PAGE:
At our house we have two metal pot stands on our counter, DJ used them for hot pots, they’re each about 10 inches square and have small feet about an inch high; perhaps creating a surface for them from the broken pieces and having her keep them as her own will enable her to have a memory of the full range of the moment; the anger, the crying, the sitting and talking, making a decision to try do something about a situation with no solution. Maybe having something tangible to represent that which appears to be so nebulous in so many ways will in the future, allow her to see this time with what may be the true implications, that being, growth, learning, and how we can try to turn some of the effects not only grief, but the turns and twists that life can throw at us into usable implements and processes for a better life for ourselves. Ms.McKoKo may be able to look at those stands, the stands she helped create and think of the entire history of the why for their existence; she may be able to have her memories of DJ more evenly shaped by knowing that the experience of feeling the loss is something which is natural and that her reactions to that loss are not things to be shied away from or to have them create self doubt as a result of having had them. The Bard says “…mine age is weak…”, I’m not so sure truer words were ever spoken. I was reminded of this as I looked at Ms.McKoKo…with all the seasons her mother and I have seen, in reality we are no more prepared with strength for this by age, as she is; our age, any age is weak when faced with grief, at least I think so. We too have to come to terms with the blinding anger that can accompany our loss. We too search for the whys, we also must stand face to face with the reality of that which we simply cannot believe. Our questions are not so different from the ones that five year old has, only our ability to ask them at all; her sense of devastation as the reality sets in is no lesser for her than for us; our reactions to those uncontrollable things in our lives are not relegated to some higher plane of understanding and acceptance simply because of the vision of our years; we are right there with her, sobbing, wailing, arms flailing at that which we cannot see, but which we know must exist as the pain cannot be an illusion. Our fists punch at that unseen crippling presence, the need for us to make contact with…something, it’s powerful, the urge has the ability to, at times, have us doubt our own sanity. Well, we’re trying to make sure Ms.McKoKo doesn’t have to doubt her mental stability, not about this; we want her to know that this is real, what she feels is real and that there is a real way through it.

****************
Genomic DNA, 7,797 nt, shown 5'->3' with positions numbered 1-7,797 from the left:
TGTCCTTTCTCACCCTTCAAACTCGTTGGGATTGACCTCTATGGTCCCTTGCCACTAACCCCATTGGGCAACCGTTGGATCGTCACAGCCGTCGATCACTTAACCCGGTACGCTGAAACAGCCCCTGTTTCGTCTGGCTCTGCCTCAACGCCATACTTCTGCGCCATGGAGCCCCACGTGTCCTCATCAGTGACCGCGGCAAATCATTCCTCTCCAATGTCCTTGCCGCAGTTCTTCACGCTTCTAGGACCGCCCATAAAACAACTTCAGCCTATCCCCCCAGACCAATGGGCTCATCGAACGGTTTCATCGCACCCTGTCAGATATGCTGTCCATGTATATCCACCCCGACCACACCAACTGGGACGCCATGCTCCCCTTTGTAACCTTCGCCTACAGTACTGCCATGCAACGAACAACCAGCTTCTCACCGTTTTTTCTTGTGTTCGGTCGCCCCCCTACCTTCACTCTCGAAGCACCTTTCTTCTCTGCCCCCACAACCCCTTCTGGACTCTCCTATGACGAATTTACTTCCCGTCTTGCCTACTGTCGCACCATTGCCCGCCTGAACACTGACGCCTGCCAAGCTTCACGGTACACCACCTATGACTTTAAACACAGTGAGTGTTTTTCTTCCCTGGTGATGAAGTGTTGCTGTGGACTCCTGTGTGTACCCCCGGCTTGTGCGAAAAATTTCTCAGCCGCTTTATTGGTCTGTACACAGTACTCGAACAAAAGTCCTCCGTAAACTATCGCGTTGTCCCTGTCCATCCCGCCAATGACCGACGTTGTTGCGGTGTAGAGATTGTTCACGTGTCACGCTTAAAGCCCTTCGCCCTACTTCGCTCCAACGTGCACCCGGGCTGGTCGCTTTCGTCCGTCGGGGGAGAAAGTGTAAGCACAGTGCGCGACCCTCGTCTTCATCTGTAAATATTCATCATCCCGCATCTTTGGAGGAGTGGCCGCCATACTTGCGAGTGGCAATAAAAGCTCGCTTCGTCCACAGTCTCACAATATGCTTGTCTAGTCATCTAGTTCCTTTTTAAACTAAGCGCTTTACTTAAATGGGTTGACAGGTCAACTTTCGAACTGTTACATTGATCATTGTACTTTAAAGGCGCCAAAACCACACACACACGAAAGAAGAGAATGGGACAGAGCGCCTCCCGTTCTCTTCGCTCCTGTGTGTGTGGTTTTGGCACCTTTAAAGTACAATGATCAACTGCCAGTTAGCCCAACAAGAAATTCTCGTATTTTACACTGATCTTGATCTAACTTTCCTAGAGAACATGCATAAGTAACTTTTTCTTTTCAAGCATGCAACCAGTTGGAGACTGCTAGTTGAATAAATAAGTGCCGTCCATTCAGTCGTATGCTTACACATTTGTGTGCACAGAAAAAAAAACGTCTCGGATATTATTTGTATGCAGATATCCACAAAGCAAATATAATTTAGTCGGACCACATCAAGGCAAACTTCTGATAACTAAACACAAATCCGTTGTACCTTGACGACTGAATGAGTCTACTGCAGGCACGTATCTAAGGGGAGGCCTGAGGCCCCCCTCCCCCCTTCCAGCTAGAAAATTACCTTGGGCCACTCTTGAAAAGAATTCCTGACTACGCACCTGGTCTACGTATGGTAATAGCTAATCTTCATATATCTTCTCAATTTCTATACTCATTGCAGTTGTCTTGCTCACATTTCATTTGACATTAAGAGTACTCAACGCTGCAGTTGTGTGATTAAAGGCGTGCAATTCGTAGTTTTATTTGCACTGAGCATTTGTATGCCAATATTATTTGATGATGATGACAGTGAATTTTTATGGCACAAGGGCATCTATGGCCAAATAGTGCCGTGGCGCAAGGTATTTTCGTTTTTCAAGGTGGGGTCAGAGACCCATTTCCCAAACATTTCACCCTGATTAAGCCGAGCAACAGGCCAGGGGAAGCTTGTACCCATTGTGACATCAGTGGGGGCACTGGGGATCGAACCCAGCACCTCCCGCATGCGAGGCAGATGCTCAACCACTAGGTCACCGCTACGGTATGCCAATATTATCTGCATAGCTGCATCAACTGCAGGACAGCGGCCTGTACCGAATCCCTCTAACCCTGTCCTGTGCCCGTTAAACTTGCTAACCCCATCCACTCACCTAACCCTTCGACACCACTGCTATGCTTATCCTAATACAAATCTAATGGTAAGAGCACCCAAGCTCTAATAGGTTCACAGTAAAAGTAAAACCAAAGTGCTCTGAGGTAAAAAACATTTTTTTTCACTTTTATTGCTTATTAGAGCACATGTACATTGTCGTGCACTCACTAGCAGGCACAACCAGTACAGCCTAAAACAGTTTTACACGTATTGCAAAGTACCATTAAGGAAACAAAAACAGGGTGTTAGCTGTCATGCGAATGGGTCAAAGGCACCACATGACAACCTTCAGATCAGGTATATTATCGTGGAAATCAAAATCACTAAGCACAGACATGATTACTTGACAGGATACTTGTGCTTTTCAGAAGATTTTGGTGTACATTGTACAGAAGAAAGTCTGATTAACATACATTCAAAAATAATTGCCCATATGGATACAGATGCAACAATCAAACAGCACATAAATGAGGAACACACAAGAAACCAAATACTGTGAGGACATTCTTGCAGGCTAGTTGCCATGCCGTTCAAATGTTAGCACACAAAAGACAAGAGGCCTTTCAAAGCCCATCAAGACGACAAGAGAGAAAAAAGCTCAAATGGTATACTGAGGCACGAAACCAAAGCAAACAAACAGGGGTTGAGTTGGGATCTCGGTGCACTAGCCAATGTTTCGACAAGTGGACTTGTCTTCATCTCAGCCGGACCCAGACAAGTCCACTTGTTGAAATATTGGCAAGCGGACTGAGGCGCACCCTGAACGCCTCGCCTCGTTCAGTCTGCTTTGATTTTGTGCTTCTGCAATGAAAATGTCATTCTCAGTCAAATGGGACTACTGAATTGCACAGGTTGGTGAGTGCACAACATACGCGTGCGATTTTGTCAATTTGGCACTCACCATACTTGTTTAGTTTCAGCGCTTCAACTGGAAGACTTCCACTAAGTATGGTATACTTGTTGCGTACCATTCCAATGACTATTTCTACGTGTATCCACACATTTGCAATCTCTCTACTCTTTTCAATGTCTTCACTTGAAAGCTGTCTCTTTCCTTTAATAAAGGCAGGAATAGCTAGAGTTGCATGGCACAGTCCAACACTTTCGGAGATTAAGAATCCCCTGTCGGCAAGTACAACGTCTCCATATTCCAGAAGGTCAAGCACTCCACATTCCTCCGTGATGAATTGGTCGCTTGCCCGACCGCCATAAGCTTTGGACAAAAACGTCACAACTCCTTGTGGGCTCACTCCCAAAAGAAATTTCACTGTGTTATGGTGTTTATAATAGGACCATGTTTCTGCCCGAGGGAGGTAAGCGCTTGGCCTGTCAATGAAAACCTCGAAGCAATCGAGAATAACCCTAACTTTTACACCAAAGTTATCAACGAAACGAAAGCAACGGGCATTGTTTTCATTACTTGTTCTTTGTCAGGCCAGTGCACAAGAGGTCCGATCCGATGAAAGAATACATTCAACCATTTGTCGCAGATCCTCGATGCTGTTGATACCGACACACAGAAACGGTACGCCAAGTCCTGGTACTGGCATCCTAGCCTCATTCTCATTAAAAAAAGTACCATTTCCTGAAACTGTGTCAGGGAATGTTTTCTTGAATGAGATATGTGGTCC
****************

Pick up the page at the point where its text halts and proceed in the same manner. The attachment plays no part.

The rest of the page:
As the atmosphere calmed and the wave moved on, Ms.McKoKo appeared to have landed at the shore, not too much worse for the wear, her breathing was eased and natural; she slept. I don’t know if it was the sleep of a five year old, but it appeared to be the sleep we all know so well after having experienced that moment, with all the implications that arrive with it. I hugged her mother and headed back to our house thinking of just how complete, deep and far reaching are the effects of DJ’s death. In this, sorrow not only bid me to speak, it almost demanded it, yes, our hearts are heavy, and we do pay the dues of tears to grief; it is not at all easy, but it is all real, I think that’s as it should be. Altho all of us children suffer, we can still learn regardless of our years. We are all children as we stand before grief, me, two months shy of two years, suffering the growing pains of trying to understand a different life; having the questions any two year old might have, experiencing the fears that have not yet been assuaged by the passing of time, with the passing of that time and the experience gained being no guarantee that any meaningful understanding can ever be achieved, but living forward nonetheless; like Ms.McKoKo, attempting to make sense of the apparently, senseless...struggling daily with that unseen force which now pervades every aspect of our lives, it, shifting, hiding, seeming to have vanished at times, only to return with a vengeance that defies explanation, and we are left searching, flailing, our emotional mouths open, with the silent screams being heard only by our deep inner ear. These days I am often reminded that simply knowing is not enough; so we remain, children, with the hope that in the end all will be well.